This is in one respect the inverse of the usual Weird Word. Most featured in this section are in reference works but are rarely used; this one, though, appears in no dictionary I have here, but is a relatively common word among craftspeople who work in glass.
It refers to the action of taking small bites from the edge of a piece of glass with nippers or pliers to trim it to shape. Since no etymological information is directly available, I have to assume it’s derived from the same source as grozing-iron, a term which the Oxford English Dictionary says is long obsolete but which in the nineteenth century was the name for the tool with which glaziers cut glass.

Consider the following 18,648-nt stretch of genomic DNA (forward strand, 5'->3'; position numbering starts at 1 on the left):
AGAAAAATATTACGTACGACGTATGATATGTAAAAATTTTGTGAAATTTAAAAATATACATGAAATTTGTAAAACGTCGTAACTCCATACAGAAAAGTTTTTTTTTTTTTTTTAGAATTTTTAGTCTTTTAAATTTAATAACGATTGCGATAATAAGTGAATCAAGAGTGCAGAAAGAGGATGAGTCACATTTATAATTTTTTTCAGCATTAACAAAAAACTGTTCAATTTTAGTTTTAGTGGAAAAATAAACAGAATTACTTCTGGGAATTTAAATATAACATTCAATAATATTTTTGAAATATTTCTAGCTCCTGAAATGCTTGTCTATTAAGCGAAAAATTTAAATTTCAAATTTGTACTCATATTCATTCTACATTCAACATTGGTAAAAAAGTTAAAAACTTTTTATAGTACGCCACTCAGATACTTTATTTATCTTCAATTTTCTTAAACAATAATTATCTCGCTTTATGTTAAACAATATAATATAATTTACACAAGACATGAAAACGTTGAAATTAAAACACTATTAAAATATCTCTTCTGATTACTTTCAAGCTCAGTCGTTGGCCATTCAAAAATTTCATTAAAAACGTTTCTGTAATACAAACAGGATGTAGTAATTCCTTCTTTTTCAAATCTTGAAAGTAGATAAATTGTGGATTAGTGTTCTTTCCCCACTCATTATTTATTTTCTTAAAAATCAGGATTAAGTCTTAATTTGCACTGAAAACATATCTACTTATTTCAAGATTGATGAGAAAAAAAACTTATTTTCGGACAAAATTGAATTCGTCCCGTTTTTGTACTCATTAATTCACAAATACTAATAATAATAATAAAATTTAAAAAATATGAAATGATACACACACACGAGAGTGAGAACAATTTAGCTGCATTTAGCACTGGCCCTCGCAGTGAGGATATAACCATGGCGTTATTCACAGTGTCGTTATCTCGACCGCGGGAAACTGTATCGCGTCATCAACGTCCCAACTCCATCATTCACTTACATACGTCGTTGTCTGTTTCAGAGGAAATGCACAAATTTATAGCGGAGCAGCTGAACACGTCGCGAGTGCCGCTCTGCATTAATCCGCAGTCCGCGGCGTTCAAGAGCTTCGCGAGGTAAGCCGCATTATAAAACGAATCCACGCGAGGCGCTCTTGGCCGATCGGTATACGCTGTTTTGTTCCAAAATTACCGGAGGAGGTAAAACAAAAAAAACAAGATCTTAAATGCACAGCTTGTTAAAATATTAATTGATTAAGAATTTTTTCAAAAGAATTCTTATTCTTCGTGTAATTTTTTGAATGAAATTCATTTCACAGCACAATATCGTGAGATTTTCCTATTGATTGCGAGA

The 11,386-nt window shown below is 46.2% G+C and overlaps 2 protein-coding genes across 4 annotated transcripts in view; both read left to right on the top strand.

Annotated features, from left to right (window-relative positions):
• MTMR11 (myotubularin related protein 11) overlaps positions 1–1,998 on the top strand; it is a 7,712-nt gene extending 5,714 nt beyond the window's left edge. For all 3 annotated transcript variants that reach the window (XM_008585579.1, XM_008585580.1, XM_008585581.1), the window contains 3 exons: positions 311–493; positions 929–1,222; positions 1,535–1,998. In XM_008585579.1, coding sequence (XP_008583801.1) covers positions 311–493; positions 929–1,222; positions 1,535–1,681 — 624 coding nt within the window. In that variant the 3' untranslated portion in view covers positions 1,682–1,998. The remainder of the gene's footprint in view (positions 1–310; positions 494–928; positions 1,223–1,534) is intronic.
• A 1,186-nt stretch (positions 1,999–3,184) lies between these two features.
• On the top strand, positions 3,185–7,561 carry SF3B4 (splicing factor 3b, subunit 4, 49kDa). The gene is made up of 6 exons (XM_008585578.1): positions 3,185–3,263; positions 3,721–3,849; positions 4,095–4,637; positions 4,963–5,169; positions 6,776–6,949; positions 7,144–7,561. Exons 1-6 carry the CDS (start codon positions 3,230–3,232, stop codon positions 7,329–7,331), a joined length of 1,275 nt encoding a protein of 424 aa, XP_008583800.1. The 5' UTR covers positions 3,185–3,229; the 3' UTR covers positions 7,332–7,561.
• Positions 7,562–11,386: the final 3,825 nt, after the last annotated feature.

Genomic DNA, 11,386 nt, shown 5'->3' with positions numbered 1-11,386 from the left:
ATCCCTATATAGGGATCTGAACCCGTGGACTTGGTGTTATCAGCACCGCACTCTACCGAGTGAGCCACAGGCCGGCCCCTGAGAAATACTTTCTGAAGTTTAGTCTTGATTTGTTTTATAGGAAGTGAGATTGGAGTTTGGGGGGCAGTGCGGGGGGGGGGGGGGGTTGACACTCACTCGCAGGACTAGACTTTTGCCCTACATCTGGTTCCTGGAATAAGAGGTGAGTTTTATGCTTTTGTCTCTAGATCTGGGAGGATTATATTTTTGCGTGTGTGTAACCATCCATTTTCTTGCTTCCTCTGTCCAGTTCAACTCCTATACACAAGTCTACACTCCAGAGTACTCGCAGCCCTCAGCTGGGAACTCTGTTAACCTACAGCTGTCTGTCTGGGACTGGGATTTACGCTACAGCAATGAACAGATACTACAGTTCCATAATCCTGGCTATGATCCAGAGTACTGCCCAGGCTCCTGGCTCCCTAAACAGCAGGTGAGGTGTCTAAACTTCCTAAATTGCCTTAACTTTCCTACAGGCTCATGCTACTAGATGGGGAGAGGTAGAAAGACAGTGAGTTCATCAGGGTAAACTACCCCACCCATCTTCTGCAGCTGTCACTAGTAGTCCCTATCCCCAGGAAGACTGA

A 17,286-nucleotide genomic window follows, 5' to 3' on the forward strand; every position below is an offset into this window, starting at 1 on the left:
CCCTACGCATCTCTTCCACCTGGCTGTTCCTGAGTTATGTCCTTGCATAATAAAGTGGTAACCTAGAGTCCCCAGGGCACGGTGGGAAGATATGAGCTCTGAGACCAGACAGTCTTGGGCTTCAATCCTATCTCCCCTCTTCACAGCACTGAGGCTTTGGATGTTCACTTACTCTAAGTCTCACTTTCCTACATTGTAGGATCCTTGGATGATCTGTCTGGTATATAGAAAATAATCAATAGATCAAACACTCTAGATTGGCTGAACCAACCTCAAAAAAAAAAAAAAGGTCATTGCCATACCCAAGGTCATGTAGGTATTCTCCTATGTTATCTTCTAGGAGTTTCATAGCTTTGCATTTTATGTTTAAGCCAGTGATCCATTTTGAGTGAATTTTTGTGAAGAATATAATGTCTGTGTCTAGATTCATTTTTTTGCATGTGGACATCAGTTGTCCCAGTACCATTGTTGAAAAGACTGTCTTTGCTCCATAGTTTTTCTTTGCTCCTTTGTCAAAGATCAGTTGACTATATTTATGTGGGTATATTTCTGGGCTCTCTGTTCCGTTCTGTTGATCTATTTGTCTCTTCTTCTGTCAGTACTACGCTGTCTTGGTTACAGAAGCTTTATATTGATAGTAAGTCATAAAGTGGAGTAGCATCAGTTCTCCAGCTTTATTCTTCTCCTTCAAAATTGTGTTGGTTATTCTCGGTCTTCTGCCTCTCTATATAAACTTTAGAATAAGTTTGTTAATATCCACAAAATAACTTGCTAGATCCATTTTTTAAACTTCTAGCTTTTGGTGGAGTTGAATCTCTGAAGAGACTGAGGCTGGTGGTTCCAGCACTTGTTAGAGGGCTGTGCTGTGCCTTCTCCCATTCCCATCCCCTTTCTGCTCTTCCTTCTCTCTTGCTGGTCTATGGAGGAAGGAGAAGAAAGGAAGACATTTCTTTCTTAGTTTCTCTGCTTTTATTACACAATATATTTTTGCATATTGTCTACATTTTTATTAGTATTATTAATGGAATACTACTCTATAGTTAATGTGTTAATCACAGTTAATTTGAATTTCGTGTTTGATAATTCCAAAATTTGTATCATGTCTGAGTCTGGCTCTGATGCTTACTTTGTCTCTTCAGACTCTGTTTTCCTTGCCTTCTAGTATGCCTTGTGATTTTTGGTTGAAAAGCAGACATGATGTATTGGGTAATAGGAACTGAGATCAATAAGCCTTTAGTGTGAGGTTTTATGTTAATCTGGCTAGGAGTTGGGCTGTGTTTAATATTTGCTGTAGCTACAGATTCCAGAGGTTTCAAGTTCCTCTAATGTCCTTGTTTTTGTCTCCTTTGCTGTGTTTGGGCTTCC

This came from the Dutch gruizen, to crush or grind. It looks very probable that the English verb has been around for at least a century, but as it’s a term limited to one pursuit (not so much jargon as a term of trade) it hasn’t achieved enough circulation for publishers to justify adding it to dictionaries.
Search World Wide Words
Recently added or updated
Lie Doggo; Fewmet; Dingbat; Kibosh; Caucus; Oryzivorous; Kick the bucket; Satisficer; Beside oneself; Words of the Year 2015; Peradventure; Sconce; Orchidelirium; How’s your father; Goon; Emoji; Thank your mother for the rabbits; Nonplussed; Bob’s-a-dying; Methinks; Bill of goods; Binge-watching; Codswallop; That’s all she wrote; Great Scott.
Support World Wide Words!
Donate via PayPal. Select your currency from the list and click Donate.
Buy from Amazon and get me a small commission at no cost to you. Select your preferred site and click Go!